4 July 2021 will be remembered as a historic day in Chile. An indigenous woman, Elisa Loncon, assumed the presidency of a convention to write Chile’s new constitution. 155 citizens were elected by Chilean citizens to the constitutional convention in May this year, following massive protests demanding structural changes.
While Loncon gave her inaugural speech, water rights activist Carolina Vilches, one of the elected citizens, watched in the audience. “Water for everyone! Justice for Petorca!” she shouted as her name was called.
Carolina Vilches works along with Verónica Vilches, no relation, at Mujeres Modatima. She, and representatives from other communities facing water rights challenges, managed to secure a seat in the convention, which started work immediately. They hope the new foundational text will help abolish the current model of water privatisation, and establish access to water as a human right under the Chilean constitution.
“It’s important that voices which have never been listened to, have a space in the construction of a new country. I will give my all to convey the voice of my community in the convention,” Carolina Vilches told Climate Home News.
She committed to work to end the privatisation of water in the new constitution and ensure the right to water and the rights of nature are recognised.
“In this constitutional convention, we see a new opportunity to trigger other necessary changes in the way that water is managed, and to establish access to water as a human rights issue. Our colleague Carolina Vilches is representing us in that space, while we keep our work on the ground which is where we set the foundations for our demands,” Lorena Donaire, another Mujeres Modatima activist, told Climate Home News.
The case for 100 litres
Rural communities in Petorca were already facing severe water shortages when the coronavirus pandemic hit. While the World Health Organization (WHO) recommends a minimum of between 50 and 100 litres of water per day per person, people in Petorca received just 20 litres of water a day, according to a report by the National Human Rights Institute.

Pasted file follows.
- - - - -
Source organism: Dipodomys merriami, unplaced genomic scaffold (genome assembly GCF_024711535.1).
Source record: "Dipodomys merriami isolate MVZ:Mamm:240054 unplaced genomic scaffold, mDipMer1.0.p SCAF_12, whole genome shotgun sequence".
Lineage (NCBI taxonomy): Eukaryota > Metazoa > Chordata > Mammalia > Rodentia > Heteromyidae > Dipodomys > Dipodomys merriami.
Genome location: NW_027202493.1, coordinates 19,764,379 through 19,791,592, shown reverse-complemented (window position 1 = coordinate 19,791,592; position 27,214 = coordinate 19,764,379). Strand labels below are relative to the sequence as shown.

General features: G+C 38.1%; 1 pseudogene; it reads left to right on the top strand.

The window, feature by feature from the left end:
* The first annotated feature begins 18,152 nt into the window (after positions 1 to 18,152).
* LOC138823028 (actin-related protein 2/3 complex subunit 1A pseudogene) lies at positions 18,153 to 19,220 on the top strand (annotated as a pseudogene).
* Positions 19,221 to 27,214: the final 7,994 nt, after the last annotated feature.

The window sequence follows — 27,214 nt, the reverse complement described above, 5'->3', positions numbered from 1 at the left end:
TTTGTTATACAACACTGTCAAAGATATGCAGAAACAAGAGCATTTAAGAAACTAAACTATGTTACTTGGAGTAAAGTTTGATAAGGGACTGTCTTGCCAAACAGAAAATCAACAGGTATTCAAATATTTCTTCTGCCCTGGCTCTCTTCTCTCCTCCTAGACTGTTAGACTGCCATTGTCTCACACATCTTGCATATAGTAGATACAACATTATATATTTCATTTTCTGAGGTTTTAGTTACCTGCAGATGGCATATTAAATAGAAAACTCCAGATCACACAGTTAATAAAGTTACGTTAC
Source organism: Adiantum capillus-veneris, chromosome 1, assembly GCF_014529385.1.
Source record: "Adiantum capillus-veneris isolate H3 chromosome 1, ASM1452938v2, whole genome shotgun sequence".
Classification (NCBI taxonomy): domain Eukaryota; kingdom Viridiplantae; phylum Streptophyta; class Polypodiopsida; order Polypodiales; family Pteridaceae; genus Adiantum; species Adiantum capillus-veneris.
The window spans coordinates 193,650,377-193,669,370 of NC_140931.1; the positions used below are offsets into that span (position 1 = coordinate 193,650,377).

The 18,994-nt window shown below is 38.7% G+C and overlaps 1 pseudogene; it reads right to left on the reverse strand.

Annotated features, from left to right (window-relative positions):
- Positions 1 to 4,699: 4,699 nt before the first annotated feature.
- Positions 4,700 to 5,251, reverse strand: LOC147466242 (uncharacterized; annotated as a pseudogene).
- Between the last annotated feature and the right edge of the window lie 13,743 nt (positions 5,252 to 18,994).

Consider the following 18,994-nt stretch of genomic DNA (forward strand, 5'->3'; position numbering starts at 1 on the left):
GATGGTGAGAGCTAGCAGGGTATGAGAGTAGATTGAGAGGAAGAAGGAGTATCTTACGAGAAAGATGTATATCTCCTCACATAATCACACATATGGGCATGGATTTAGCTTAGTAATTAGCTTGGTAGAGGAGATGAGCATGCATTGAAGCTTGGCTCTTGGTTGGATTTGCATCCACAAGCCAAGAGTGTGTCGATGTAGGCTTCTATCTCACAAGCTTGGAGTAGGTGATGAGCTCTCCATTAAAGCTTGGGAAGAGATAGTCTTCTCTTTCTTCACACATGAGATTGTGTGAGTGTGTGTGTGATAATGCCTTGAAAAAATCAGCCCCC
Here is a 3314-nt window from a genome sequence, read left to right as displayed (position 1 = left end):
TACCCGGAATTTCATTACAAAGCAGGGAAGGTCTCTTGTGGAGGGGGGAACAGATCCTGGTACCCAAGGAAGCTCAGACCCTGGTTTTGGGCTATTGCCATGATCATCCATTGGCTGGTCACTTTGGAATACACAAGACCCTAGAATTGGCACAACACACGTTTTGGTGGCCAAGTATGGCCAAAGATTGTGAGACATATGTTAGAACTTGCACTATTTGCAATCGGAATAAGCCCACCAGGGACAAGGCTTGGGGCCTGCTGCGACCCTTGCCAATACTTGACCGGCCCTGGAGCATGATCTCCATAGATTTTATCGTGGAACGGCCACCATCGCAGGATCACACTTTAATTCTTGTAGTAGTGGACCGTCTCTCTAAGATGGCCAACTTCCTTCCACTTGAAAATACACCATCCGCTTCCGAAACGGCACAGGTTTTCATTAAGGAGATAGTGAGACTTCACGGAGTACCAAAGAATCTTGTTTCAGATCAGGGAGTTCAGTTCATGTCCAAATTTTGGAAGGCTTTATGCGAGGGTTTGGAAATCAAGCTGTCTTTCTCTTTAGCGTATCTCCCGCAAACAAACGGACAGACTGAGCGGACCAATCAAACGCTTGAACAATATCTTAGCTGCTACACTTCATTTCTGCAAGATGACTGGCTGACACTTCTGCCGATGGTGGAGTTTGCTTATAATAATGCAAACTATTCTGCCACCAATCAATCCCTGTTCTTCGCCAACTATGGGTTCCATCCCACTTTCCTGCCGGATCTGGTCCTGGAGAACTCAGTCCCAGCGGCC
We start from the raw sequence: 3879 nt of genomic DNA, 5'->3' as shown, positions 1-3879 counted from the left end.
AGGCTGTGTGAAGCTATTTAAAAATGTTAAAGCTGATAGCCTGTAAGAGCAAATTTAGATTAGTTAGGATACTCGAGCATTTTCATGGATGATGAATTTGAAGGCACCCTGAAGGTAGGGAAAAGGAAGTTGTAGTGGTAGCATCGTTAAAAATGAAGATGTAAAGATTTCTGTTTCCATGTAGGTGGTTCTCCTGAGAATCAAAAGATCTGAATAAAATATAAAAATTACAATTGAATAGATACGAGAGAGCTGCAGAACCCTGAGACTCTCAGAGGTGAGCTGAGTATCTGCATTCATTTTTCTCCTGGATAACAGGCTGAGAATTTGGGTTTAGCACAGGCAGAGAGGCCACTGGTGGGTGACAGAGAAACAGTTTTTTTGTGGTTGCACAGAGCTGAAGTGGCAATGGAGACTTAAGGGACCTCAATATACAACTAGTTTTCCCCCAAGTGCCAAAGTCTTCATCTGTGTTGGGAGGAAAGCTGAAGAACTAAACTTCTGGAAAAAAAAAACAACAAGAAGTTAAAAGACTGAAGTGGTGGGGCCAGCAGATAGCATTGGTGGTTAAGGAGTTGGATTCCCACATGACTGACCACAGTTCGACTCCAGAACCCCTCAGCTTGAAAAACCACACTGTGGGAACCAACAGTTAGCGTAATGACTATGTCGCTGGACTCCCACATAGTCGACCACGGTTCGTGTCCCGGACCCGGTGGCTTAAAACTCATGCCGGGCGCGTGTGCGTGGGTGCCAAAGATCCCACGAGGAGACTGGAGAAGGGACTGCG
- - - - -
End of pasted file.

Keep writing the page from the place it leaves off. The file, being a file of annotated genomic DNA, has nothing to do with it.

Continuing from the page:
Communities and human rights institutions started taking legal action in May 2020, to demand the 100 litres recommended by the WHO were provided.
One of the lawsuits got as far as the Supreme Court, which, in March 2021, ordered the government to meet the 100 litres recommendation. The ruling was seen to set an important legal precedent, but not a permanent solution.
“In Chile, it’s difficult to enforce a ruling as there is no established mechanism, or organism in charge of following up”, said Pilar Moraga, deputy director at the Centre for Environmental Law at the University of Chile. In a similar case regarding contamination and health issues in the same region, the government is yet to obey a two-year-old Supreme Court ruling.
“In addition, delivering water by truck is not a sustainable way to provide water to the community, and there is no mention of the required quality of the water delivered,” said Moraga.
For many, the Constitution has to change for there to be real transformation.
On the ground in Petorca, activists fight on, despite experiencing death threats and intimidation. Modatima women continue to report water theft, and make the situation known to international human rights commissions. Despite the Supreme Court ruling, many people still get less than 100 litres of water a day.
Verónica Vilches and her colleagues created a distribution network during the pandemic, to bring water to those who live in isolated regions. Other localities have raised funds and organised collaborative initiatives to finance temporary water solutions.
“We help each other out and invent what we can to survive. But there is no support, everything comes from our own willpower, and every day is a struggle. We need real change. This is no drought. The water has been stolen from us and we need it to be returned to the land and to the people,” she said.
The provincial government of Petorca did not respond to a request for comment from Climate Home News.
This article is part of a climate justice reporting programme supported by the Climate Justice Resilience Fund. Main image by Camilo Escobar Nuñez.